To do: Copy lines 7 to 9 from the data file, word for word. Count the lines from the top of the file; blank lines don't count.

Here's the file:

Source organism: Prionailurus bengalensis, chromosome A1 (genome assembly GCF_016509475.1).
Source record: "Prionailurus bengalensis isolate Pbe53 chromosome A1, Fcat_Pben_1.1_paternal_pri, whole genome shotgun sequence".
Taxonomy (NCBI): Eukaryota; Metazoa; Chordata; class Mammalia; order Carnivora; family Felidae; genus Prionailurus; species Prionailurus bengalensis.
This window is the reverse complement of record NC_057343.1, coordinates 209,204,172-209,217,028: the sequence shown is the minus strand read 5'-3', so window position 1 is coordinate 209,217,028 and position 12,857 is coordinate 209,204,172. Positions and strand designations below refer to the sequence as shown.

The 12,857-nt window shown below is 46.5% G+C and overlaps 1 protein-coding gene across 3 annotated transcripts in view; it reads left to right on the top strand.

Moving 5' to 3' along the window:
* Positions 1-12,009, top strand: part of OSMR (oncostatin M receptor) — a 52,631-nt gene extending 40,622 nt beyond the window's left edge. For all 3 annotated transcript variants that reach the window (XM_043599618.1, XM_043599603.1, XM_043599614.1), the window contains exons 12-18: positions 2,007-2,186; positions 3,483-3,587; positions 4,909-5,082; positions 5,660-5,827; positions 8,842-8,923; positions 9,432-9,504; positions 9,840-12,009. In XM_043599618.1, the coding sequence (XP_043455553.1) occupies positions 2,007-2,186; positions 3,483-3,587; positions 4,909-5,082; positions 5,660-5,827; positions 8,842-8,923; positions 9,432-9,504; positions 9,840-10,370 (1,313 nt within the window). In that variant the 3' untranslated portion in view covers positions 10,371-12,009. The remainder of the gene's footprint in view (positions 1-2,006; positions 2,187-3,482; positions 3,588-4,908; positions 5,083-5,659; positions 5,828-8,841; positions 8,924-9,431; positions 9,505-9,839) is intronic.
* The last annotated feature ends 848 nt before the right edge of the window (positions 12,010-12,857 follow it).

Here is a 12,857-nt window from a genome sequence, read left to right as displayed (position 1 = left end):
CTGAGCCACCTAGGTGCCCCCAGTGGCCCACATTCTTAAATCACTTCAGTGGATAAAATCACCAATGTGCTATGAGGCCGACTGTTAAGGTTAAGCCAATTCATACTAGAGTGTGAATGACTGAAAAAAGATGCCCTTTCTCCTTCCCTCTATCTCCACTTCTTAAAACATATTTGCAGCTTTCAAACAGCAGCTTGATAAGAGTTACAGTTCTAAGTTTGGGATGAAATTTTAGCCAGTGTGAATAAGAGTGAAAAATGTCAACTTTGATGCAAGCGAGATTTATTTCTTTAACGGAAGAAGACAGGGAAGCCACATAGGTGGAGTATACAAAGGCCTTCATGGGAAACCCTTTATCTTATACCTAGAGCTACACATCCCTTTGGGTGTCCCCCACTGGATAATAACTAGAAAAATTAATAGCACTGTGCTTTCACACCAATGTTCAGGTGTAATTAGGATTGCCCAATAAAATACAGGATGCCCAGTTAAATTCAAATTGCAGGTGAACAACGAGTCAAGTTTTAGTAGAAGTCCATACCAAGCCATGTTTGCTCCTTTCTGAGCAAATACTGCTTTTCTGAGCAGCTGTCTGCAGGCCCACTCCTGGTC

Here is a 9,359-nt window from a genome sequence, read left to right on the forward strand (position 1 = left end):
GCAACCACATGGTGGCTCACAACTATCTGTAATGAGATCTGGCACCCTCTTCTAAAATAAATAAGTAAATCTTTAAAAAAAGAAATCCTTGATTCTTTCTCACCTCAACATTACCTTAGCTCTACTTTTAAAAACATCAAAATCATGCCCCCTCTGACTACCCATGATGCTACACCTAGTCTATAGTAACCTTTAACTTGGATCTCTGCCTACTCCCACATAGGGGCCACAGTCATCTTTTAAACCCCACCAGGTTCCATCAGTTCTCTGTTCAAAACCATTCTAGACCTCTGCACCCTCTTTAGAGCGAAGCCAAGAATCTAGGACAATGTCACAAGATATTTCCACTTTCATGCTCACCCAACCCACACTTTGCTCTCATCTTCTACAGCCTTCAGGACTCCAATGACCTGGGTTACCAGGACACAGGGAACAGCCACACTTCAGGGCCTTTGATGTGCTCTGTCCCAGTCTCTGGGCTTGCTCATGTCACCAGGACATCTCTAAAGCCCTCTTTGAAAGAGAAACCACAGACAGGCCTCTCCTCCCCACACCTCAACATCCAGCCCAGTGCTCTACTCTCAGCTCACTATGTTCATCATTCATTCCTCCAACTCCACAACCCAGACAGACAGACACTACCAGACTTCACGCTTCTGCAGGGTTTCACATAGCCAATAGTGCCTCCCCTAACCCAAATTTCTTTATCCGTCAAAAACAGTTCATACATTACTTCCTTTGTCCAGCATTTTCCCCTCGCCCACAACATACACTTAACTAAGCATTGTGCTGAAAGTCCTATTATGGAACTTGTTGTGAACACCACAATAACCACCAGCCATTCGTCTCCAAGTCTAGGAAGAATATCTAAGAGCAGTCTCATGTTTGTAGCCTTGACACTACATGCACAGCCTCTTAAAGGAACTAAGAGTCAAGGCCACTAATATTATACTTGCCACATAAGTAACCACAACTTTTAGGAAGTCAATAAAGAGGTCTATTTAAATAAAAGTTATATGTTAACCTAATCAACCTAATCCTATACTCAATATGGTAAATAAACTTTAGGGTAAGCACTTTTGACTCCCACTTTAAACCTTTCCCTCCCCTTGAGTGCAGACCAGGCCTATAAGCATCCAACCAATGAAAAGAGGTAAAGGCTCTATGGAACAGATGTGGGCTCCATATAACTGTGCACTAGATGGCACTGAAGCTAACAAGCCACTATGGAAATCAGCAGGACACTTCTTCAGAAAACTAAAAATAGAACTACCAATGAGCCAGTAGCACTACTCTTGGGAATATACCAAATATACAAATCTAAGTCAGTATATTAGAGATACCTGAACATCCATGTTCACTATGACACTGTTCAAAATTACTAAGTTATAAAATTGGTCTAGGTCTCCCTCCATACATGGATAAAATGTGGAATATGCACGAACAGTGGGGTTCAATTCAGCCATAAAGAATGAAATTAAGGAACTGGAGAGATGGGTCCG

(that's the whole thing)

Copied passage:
* Positions 1-12,009, top strand: part of OSMR (oncostatin M receptor) — a 52,631-nt gene extending 40,622 nt beyond the window's left edge. For all 3 annotated transcript variants that reach the window (XM_043599618.1, XM_043599603.1, XM_043599614.1), the window contains exons 12-18: positions 2,007-2,186; positions 3,483-3,587; positions 4,909-5,082; positions 5,660-5,827; positions 8,842-8,923; positions 9,432-9,504; positions 9,840-12,009. In XM_043599618.1, the coding sequence (XP_043455553.1) occupies positions 2,007-2,186; positions 3,483-3,587; positions 4,909-5,082; positions 5,660-5,827; positions 8,842-8,923; positions 9,432-9,504; positions 9,840-10,370 (1,313 nt within the window). In that variant the 3' untranslated portion in view covers positions 10,371-12,009. The remainder of the gene's footprint in view (positions 1-2,006; positions 2,187-3,482; positions 3,588-4,908; positions 5,083-5,659; positions 5,828-8,841; positions 8,924-9,431; positions 9,505-9,839) is intronic.
* The last annotated feature ends 848 nt before the right edge of the window (positions 12,010-12,857 follow it).

Here is a 12,857-nt window from a genome sequence, read left to right as displayed (position 1 = left end):